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Conversation with Jane Duvall

Duvall, Jane
Hopkins, Thomas
Date of Interview: 
Relationships with people and places; Then and now
Jane Duvall talks about living in Charlotte and the first mall and McDonald's
Charlotte Narrative and Conversation Collection
Collection Description: 
Thomas Hopkins interviews Charlotteans to collect stories for a class project at UNC Charlotte.
TH (Thomas Hopkins): This is Jane Duvall. Conversation two.
JD (Jane Duvall): So many things have changed about Charlotte since I was a little girl growing up in the 50s and 60s. Um, one of my favorite memories was that they, when you went to shop for anything other than groceries, I mean clothes or things for your house, you always went downtown, and you always got all dressed up. And there were three really big department stores here, there were Ivey's, Belk's, and Effird's and all three of them were owned by people that were from and lived in Charlotte that were friends of my parents. And I can remember that [laughter] you could go to a store, you would go to Ivey's and you would do whatever shopping you were going to do there and then my mother would always make us go back to the car and put, lock the bags in the car before you went to Belk's because if you took the Ivey's bags into Belk's that that would, would probably hurt their feelings. And the same thing if you bought stuff at Belk's, then you had to go put that in the car before you went to Effird's because you wouldn't want the people at Effird's to know you'd been shopping at Belk's. Anyway, uh, when I think back on some of that stuff, it's so funny to me because I doubt that either Mr. Ivey or Mr. Belk or Mr. Effird for that matter, was ever down on the floor, would have had no idea whether my mother had been shopping at Belk's or Effird's or Dillard's. But anyway, that was just one thing that I thought was really funny and I also remember when, uh, the first mall was built and it wasn't even a mall. It was the Park Road Shopping Center. But it was the only, it was the first time there was ever any place to shop that was not right in downtown Charlotte. And that was just a really big deal and I think this was maybe when I was like in the fifth grade and then shortly after that, what is now known as Midtown Square, was originally called Charlotte Town Mall was opened, and that was the first real mall that was enclosed and that was when I was in the seventh grade. Because I can remember that we would ride our bikes down there and spend the whole day just walking around and we thought that was the most exciting thing in the world. Another thing that's really different than when I was growing up is, um, traffic. Um, really until I think I was in about seventh or eighth grade, Providence Road was a two-lane road and there was one stoplight and that was up by, um, Myers Park Methodist Church and what used to be the A and P. And then I don't think there was another one until you really got downtown which was, when you think about it, was pretty amazing. There was also only two suburbs, there was Dilworth and there was, um, Myers Park and Eastover to the south and then to the north, there really, um, there was, there really wasn't anything out there at all. Um, it was mostly country and um, then in the east there were, there was one suburb over there and I can't remember what the name of it was, but there was really nothing that went out Providence Road like it does now and absolutely nothing out where UNCC was. Um, it was like making a trip to the beach or something. Which is another thing, we, there was the first fast food place that was built in Charlotte was McDonald's and it was on South Boulevard. And that was when I was in high school and that was really a pretty amazing situation. We used to go over there [cough] every day after, after school and buy a hamburger, french fries and a Coke for 25 cents and it was, it was just quite a big deal.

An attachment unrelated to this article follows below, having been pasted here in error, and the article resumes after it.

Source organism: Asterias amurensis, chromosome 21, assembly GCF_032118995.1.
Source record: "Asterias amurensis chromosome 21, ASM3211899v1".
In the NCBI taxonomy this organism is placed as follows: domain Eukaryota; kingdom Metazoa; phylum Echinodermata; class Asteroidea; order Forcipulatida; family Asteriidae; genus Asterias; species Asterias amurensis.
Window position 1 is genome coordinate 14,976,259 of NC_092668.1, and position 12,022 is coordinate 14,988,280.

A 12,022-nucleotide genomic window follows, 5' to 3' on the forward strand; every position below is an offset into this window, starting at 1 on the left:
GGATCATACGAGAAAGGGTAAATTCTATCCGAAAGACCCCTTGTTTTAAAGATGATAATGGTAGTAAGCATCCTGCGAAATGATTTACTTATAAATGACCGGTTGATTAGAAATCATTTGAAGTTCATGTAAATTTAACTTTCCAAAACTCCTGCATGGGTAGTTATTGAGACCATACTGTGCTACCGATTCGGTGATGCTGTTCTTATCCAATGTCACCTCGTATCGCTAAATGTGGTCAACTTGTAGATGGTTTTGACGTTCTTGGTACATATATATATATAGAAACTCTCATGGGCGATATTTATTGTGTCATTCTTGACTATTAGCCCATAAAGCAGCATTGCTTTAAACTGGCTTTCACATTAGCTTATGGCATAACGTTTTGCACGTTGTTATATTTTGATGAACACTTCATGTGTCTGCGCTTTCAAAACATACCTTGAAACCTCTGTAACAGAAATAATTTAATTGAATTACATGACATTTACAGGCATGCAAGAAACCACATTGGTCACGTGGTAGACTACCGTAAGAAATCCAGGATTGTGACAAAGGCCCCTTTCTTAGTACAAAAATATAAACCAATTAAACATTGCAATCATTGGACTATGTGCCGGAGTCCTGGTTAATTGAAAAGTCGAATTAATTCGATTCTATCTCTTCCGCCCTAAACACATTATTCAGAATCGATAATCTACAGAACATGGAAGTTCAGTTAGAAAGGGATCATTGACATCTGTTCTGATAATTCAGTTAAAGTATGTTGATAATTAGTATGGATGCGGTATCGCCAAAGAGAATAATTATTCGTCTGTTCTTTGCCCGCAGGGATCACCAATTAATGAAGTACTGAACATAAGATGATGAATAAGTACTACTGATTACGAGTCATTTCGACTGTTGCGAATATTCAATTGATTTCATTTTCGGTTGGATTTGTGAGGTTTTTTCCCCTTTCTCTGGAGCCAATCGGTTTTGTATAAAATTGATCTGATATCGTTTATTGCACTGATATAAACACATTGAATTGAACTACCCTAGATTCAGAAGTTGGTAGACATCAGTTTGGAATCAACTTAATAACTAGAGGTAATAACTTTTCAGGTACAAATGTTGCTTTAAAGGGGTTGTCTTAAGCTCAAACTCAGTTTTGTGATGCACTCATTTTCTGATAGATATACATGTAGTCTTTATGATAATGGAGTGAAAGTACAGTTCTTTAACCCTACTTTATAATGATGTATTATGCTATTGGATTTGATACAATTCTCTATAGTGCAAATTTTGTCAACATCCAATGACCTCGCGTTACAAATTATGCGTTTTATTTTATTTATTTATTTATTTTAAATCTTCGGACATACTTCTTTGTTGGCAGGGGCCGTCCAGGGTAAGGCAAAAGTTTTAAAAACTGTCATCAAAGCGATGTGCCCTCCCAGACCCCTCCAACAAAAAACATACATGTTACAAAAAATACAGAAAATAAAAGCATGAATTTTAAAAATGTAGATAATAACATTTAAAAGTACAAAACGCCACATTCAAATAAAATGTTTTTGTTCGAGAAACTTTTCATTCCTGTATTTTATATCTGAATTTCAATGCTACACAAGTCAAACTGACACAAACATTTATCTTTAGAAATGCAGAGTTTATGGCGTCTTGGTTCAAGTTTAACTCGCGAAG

TH: How do you distinguish what a suburb is? Like I don't understand the difference between the city and the suburbs because Dilworth seems like it's right in the middle of town to me.
JD: Well, [pause] it is right in the middle of town now, but back then it was the first suburb. It was the first place that people moved to that they didn't live downtown [pause] in Third Ward, Fourth Ward.
TH: People used to live down there?
JD: Oh yeah, all the time. And now it's-.
TH: Nobody lives there.
JD: Well, no. It's coming back. You need to go down there and look. People are moving back to downtown. But Dilworth was the first stop on the trolley line that was not on the regular track.
TH: They had trolleys on your area?
JD: No, that was a little before my time.
TH: OK. Thought so.
JD: Why don't you rewind it and-.